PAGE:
Last week I harvested my small crop of chillies and repoted the plants back into their self-watering planters.
Chilli Harvest; a little dried after a week on a kitchen worktop – November 2012
The harvest wasn’t anywhere near as big as some of those being paraded on the growing groups and forums but a small pot full is enough for to add the homegrown touch to some chilli jam, not that I would say no to a larger harvest of course!
The repoting took place a I realised that the original ‘draw rag’ had rotted away and so the compost in the top was drying out, other than that one small problem these planters seem to be working well and the repoting and harvest (and maybe the heating being turned on had a part to play too) has bought the plants back into flower so a winter harvest might possibly be on the cards?!?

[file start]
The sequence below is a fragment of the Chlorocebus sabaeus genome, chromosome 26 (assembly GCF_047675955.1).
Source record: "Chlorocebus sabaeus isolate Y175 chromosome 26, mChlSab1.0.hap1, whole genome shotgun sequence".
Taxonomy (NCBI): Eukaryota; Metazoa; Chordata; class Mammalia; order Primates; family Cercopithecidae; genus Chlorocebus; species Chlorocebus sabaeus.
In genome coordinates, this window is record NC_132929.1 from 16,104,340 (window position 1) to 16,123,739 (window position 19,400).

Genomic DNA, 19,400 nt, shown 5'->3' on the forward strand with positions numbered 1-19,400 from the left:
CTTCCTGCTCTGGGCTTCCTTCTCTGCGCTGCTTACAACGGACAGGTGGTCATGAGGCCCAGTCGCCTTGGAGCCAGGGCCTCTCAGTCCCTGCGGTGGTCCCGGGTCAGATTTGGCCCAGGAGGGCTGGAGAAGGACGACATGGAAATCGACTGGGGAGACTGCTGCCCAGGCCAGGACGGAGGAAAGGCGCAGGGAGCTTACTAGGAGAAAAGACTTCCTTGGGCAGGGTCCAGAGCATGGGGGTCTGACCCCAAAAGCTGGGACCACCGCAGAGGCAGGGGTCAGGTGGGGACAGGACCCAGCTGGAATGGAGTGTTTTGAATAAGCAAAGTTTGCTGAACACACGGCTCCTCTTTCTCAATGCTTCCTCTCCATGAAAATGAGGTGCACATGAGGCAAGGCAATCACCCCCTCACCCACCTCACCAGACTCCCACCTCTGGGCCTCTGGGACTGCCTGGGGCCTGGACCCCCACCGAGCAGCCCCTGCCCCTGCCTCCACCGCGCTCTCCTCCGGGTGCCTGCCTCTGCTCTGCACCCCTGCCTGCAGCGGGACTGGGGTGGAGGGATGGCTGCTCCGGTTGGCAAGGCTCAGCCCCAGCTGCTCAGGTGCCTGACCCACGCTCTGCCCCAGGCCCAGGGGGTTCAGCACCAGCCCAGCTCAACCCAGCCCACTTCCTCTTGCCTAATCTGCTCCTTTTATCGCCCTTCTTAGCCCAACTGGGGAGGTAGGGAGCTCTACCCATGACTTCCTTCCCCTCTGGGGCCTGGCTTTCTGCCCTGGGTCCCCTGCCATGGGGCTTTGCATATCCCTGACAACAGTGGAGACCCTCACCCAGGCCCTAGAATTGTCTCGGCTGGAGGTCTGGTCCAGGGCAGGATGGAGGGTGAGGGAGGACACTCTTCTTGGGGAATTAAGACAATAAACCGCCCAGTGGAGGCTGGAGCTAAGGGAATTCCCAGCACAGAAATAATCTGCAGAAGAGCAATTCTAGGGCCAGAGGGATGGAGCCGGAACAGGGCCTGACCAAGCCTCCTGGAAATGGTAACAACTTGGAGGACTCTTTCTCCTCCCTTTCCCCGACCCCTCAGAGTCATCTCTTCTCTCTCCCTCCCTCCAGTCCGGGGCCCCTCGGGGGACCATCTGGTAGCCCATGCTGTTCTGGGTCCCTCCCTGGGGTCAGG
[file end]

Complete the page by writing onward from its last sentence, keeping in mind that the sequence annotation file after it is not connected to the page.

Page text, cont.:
Apache; this chilli seems to be doing the best on my windowsill set-up – November 2012
Out of the three plants that I have ‘Apache ‘ has been the best, producing the most fruit and continually flowering when the others had stopped. The fruit has also kept the best being the plumper fruit in the photo above and didn’t start drying out on the plant like the others. This is a dwarf variety so perhaps it is better suited to being grown in pots.
I’m hoping that these with overwinter happily enough and be ready for the all go in the spring but I’m thinking I might like to add a couple more plants next year too; just need to have a look and see what is about and if I can save the seeds from the plants I already have as they are grown next to each other.
I have been a very lucky girl of late, helped by having nothing of really meaning to do during the evenings at work other than facebook surf clicking the ‘like’ or ‘share’ button for the many give aways that are taking place at the moment.
Sheep Book for Smallholders by Tim Tyne